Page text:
Flying to and from Delhi Airport is set to get cheaper, as the Supreme Court has ordered the government to slash fees for flyers and parking charges for airlines.
The apex court has asked Airport Economic Regulatory Authority (AERA) to implement the tariff of the second control period (2014-2019) with immediate effect.
Under the second control period AERA has cut the User Development Fee (UDF) levied on domestic and international passengers at Delhi Airport to Rs 10 and Rs 45, respectively. Also, arriving passengers will no longer be charged any fees.
At present, Delhi International Airport Ltd (DIAL) levies Rs 275-550 as UDF on each departing passenger and Rs 233-466 on each arriving one, on domestic flights.
International passengers departing are charged Rs 635-1,270 and arriving passengers pay Rs 518-1,048 as UDF. This includes service tax component.
AERA's order for Delhi formally covers the 2014-19 period. However, the implementation was delayed as Delhi International Airport was locked in a legal battle with the airlines regarding this. State-owned carrier Air India challenged this in the Supreme Court, which on 3 July vacated a stay granted by the Delhi HC, allowing the revised tariffs to kick in.
GMR Infra which holds the majority stake in the consortium that runs Delhi Airport said in an exchange filing that it will pursue the matter with an appellate tribunal. "DIAL would engage constructively with the regulator to endeavour a balanced implementation and will work expeditiously with the appellate tribunal to reach a fair and positive outcome in the two months directed by the Hon'ble Supreme Court", GMR Infra said.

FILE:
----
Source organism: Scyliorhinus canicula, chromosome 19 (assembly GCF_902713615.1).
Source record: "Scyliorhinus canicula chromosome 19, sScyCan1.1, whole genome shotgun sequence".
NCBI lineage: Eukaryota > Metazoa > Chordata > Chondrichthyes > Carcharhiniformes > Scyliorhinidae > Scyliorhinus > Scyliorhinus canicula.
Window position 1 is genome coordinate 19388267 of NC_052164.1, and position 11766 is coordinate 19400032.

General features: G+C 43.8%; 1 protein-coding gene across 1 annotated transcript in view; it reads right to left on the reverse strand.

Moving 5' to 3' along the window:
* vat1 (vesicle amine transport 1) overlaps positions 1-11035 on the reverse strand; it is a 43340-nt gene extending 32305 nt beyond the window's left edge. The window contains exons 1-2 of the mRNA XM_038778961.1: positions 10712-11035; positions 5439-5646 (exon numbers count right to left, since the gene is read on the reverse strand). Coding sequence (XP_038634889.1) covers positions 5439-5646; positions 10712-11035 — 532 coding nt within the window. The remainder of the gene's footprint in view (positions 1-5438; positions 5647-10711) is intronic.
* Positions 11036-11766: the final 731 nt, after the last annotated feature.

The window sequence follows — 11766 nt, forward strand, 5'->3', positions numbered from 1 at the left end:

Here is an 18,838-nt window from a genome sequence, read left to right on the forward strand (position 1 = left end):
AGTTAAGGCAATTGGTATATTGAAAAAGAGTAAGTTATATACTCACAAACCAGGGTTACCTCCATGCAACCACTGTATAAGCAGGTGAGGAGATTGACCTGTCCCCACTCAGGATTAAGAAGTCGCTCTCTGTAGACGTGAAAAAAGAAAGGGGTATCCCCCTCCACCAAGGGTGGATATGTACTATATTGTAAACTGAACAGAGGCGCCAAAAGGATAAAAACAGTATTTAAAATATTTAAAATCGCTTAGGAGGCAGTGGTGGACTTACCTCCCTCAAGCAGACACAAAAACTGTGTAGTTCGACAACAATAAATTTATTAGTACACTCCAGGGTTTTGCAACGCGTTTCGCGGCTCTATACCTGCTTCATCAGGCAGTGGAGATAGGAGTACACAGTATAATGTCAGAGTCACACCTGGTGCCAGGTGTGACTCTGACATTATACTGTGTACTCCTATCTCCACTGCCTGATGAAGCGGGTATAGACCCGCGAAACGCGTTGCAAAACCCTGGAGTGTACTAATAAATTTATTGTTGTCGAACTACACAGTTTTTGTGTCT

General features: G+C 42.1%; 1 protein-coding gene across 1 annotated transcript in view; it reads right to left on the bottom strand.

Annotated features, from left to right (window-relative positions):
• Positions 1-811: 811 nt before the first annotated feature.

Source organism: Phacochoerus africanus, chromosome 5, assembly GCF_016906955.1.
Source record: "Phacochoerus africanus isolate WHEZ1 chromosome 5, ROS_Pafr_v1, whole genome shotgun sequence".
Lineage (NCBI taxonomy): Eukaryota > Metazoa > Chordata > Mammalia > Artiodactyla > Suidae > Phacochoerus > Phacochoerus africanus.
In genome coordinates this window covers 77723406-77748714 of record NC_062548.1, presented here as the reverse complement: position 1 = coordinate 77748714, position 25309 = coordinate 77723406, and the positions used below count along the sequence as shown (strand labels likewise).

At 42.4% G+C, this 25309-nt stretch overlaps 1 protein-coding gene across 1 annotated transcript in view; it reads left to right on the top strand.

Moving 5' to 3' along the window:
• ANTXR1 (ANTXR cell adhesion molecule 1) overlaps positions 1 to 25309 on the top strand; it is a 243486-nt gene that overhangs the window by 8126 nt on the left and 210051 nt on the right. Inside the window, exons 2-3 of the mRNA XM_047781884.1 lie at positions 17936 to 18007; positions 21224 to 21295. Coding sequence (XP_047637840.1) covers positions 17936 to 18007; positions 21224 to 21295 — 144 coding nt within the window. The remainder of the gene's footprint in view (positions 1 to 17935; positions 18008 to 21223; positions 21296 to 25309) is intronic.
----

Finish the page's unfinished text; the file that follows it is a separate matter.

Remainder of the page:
Overall, the charges on passengers and airlines have been reduced by 89.4 per cent. These include levies on landing and parking of aircraft, common use of terminal equipment charges, UDF and fuel throughout charges.
DIAL had sought a 42 per cent increase in rates and over and above the 346 per cent rise granted to it by the regulator for the first control period (2009-14).
AERA rejected the plea and initially ordered a 96 per cent reduction. DIAL pleaded these would make airport operations unviable and lead to a downgrade in credit ratings and default on loan payments. AERA then modified its decision.